Asia

Gulnara Karimova's son demands her right to defend herself

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Media captionIslam Karimov Junior says his mother has the right to defend herself

The son of Gulnara Karimova, once tipped to be Uzbekistan's leader, has called for his jailed mother to have her day in court.

Ms Karimova, the daughter of former president Islam Karimov, had been missing until last week when authorities confirmed her detention.

She has been ordered imprisoned for five years on corruption charges.

Now her son, Islam Karimov Junior, is calling for her legal right to fight the charges in public.

"Give my mother a right to defend herself," he told the BBC.

"Let her say her version... they're so scared of my mother, not only her voice, her opinion, [but also] the information she has."

He said his mother had been told she only remained alive because of computer files she removed from the country before her disappearance.

"If she comes out for 10 minutes and talks, the downfall of so many people in the government will be guaranteed - and that's what they're scared of," he said.

Who is Gulnara Karimova?

Ms Karimova, 45, was expected to succeed her father as Uzbekistan's leader until she fell out with her family in 2014.

Before then, she held great power and influence in the country, effectively acting as the international face of the nation.

She was once the ambassador to Spain, and held her own business interests - including a fashion label and jewellery collection. She also maintained a high profile through her pop music career, where she went by the stage name "Googoosha".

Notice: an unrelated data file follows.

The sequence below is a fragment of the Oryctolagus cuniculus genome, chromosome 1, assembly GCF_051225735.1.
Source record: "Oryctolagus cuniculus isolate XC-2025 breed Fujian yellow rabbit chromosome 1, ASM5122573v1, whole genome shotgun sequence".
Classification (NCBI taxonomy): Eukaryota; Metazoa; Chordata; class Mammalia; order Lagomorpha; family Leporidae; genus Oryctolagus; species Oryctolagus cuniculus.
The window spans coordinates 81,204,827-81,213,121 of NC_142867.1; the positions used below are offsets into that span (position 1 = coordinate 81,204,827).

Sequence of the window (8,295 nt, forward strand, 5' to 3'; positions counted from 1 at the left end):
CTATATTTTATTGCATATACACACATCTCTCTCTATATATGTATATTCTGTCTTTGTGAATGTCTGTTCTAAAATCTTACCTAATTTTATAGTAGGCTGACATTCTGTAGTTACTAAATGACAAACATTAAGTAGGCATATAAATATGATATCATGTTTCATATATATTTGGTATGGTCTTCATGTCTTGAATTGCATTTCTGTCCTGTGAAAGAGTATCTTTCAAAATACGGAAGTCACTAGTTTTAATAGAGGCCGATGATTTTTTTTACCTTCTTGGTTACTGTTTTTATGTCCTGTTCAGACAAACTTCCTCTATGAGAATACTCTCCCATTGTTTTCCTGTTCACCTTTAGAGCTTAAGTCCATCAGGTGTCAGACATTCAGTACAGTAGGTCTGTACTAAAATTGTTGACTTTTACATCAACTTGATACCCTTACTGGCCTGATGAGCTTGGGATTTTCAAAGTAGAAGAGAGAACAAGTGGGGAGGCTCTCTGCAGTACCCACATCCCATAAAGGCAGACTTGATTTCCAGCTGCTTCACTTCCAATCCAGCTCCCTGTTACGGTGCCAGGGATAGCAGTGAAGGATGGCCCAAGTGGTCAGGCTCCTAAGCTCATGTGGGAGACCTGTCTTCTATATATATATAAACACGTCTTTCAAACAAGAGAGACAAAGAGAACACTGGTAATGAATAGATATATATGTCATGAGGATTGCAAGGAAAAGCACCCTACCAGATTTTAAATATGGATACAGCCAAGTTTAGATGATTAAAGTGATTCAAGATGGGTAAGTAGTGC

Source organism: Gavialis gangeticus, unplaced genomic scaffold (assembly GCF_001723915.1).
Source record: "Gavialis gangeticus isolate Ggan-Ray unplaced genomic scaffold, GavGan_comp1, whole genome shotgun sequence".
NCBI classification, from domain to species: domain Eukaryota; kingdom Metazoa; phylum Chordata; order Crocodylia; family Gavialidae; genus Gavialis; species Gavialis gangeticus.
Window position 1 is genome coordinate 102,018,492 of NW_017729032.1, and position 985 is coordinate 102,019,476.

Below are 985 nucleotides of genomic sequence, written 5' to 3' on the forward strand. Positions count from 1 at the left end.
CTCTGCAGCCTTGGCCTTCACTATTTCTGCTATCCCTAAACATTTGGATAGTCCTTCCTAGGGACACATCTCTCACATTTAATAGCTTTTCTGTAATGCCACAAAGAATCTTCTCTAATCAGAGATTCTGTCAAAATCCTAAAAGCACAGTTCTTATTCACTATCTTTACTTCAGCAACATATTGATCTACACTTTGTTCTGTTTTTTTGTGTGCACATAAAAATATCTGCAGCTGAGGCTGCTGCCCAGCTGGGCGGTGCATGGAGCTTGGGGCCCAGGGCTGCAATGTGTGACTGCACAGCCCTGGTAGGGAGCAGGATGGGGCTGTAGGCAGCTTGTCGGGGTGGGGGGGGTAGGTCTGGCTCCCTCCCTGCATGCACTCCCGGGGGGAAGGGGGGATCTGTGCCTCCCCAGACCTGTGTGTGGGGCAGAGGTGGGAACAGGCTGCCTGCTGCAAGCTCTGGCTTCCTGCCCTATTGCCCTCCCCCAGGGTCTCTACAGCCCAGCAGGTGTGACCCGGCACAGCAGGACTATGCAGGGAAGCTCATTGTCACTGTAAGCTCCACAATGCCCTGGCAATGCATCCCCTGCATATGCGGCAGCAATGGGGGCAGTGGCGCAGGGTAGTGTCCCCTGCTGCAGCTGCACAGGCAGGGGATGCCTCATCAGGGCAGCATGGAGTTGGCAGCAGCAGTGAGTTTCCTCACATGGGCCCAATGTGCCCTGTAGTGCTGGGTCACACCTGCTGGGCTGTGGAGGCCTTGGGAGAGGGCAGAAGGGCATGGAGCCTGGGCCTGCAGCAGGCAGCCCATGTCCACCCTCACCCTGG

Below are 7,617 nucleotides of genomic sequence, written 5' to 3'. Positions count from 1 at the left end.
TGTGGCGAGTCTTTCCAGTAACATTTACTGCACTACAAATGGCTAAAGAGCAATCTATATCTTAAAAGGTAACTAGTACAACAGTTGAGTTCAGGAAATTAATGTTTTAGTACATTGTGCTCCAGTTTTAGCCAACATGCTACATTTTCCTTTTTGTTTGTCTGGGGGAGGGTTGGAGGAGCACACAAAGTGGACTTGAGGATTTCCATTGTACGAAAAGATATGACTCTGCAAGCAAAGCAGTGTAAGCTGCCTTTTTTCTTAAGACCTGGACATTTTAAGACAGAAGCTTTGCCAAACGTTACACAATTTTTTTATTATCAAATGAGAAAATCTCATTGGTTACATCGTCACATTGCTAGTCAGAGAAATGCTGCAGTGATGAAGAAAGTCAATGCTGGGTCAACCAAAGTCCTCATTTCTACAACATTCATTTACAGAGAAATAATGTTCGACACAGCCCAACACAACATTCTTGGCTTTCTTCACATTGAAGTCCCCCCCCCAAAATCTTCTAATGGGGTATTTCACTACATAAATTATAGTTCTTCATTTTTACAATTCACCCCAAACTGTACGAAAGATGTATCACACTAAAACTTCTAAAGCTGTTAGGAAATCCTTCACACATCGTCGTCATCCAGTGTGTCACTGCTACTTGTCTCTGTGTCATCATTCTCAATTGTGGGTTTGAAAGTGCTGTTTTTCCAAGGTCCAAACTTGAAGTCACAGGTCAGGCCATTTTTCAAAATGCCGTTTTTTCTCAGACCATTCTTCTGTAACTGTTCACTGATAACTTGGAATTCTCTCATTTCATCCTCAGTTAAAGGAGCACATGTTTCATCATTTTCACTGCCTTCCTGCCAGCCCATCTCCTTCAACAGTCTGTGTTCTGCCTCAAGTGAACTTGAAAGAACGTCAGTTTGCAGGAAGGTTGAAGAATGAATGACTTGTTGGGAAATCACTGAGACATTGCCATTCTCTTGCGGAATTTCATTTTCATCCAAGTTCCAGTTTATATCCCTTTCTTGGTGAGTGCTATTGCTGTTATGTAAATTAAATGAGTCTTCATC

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Media captionGoogoosha in the video for her single Round Run

However, she found herself at the centre of a number of corruption scandals and investigations. Then, in 2014, pictures emerged of her apparently being detained by security forces amid a deep family feud.

She was not seen in public for years, and when her father, who had been leader of Uzbekistan since the country's formation, died in September 2016, she did not attend the funeral.

In late 2016, rumours began to circulate that she had died in custody or been assassinated.

Those proved to be ill-founded with last week's confirmation that she had been detained since 2015 on corruption charges.

Now, the country's prosecutor has confirmed two corruption cases against her, concerning assets of around $1bn (£760m) in 12 countries, including the UK, Russia, Malta and United Arab Emirates.

She was found guilty in one case, for which a five-year "restriction of liberty order" was imposed. The other case is ongoing.

But her whereabouts remain unknown. Her son, Islam Karimov Junior, previously told the BBC he believed she was under house arrest in a two- or three-room annex to one of her properties.

Now he says she is entitled to the same legal procedure as anyone else.

"If the president is not a coward, if he has any ounce of responsibility before the truth, before the people of this country, why can't he allow my mother access to her lawyers, to her doctors - that's all we're asking."

"We're asking to use the legal system that our country is based on, we're not asking for some extraordinary right."

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